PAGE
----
For your clients to be able to query the DNS server, you need to open a single port on the firewall, but for both protocols. The DNS clients can use both TCP and UDP port 53.
Step 1. Use the iptables command to create your firewall rules:
# iptables -I INPUT 5 -p udp -m udp –dport 53 -j ACCEPT
# iptables -I INPUT 5 -p tcp -m tcp –dport 53 -j ACCEPT
Step 2. Save the rules you just created:
# service iptables save
Saving firewall rules to /etc/sysconfig/iptables: [ OK ]
Step 3. Restart the firewall service for the changes to take effect:
# service iptables restart
iptables: Flushing firewall rules: [ OK ]
iptables: Setting chains to policy ACCEPT: filter [ OK ]
iptables: Unloading modules: [ OK ]
iptables: Applying firewall rules: [ OK ]
For the DNS server, there is only a single SELinux Boolean value that you can change.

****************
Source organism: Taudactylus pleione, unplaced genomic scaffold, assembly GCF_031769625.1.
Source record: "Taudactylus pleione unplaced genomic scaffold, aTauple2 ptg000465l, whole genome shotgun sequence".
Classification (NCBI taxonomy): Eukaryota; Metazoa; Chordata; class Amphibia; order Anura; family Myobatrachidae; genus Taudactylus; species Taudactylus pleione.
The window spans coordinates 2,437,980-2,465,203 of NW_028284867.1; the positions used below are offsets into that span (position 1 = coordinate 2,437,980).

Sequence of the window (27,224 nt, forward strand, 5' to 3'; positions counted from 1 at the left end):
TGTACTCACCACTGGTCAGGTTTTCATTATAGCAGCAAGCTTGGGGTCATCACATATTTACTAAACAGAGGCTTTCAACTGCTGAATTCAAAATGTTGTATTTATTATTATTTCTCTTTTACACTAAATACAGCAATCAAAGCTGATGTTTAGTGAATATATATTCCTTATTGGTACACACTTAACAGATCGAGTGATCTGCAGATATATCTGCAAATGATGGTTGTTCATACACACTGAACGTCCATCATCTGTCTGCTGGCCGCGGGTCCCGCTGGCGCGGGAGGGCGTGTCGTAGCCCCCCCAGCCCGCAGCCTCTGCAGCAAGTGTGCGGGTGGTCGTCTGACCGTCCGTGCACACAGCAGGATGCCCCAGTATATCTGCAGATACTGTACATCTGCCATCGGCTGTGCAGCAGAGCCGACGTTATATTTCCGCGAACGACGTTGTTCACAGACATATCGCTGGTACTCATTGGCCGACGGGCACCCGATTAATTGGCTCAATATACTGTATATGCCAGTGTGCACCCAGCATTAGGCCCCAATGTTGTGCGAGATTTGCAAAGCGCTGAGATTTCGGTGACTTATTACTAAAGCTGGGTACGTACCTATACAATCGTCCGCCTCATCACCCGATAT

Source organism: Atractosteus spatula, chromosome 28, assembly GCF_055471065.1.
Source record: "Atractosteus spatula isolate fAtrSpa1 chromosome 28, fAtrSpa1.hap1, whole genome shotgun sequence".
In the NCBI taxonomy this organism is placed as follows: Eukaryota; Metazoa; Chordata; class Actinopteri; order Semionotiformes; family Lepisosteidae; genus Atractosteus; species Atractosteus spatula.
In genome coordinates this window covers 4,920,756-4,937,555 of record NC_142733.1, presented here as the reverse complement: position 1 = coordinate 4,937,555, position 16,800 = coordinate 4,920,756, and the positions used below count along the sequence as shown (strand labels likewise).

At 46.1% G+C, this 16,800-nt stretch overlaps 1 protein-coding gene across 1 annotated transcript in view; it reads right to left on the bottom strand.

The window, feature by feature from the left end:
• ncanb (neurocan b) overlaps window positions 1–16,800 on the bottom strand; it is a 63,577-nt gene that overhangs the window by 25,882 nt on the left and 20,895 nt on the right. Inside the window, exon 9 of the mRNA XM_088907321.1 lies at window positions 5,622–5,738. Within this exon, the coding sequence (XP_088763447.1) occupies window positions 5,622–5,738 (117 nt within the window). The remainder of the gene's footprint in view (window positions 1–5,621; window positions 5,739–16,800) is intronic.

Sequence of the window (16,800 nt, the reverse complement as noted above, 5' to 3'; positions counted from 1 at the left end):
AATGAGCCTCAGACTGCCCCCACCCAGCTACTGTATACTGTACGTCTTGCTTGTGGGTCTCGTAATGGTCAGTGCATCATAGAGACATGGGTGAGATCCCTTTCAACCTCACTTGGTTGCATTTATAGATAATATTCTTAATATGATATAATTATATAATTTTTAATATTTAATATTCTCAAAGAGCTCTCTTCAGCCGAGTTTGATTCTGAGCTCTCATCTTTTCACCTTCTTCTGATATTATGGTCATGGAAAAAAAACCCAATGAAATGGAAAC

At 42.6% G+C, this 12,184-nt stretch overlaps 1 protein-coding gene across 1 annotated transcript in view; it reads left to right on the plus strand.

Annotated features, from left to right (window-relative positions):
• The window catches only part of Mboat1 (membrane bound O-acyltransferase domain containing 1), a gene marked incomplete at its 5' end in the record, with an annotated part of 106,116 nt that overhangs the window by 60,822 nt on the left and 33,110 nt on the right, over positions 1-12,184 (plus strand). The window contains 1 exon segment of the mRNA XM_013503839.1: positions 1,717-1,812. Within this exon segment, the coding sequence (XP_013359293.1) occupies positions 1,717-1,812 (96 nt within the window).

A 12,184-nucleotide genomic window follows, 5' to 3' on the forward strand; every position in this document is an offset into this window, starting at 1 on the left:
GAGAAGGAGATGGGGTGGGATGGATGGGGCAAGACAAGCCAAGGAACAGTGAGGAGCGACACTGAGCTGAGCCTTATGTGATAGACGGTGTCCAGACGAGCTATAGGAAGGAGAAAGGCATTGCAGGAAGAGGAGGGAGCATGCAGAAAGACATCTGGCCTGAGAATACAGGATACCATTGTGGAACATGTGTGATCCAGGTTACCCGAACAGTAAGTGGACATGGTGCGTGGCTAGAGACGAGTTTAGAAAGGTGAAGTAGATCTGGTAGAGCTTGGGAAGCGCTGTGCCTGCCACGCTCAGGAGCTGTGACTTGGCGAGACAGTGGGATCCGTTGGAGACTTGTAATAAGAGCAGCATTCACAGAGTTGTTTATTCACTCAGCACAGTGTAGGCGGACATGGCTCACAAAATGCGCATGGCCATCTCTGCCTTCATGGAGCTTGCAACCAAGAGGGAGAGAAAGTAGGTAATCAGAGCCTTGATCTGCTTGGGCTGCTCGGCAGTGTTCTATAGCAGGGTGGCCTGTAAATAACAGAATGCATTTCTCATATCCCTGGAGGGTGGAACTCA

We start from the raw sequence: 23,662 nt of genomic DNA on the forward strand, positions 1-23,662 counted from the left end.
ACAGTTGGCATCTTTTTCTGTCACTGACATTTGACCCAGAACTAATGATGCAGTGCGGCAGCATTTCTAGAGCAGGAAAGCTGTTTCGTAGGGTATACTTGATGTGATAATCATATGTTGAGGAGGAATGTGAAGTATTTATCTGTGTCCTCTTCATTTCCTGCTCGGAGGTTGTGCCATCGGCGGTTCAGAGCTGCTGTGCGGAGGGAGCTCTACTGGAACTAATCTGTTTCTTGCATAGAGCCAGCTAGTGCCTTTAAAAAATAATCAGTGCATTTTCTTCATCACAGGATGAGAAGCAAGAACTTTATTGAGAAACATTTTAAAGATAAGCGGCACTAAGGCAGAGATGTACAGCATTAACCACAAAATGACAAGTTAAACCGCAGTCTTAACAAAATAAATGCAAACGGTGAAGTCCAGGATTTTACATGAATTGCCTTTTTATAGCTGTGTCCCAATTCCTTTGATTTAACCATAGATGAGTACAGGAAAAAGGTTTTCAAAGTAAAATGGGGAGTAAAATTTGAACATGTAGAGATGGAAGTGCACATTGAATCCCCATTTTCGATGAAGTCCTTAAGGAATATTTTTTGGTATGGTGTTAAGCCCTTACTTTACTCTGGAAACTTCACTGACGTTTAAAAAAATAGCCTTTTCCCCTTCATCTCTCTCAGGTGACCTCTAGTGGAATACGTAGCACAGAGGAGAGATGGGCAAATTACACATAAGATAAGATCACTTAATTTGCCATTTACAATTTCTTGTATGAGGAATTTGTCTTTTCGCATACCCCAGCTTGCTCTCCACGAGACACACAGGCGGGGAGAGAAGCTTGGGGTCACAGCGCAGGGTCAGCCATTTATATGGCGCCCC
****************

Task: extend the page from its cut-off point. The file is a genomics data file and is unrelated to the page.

named_write_master_zones Allows master zone files to be written
If you would like to have a dynamic DNS server or allow zone file transfers, you
need to disable this value; otherwise, you can leave the default protection as is.
For additional security, you can set SELinux to allow only the named system user to be able to read the /etc/named.conf file. This ensures additional security should you need it. To allow only the named user to be able to read the /etc/named.conf file, use the following command:
# chcon -t named_conf_t /etc/named.conf
Verify with this command:
# ls -Z /etc | grep named.conf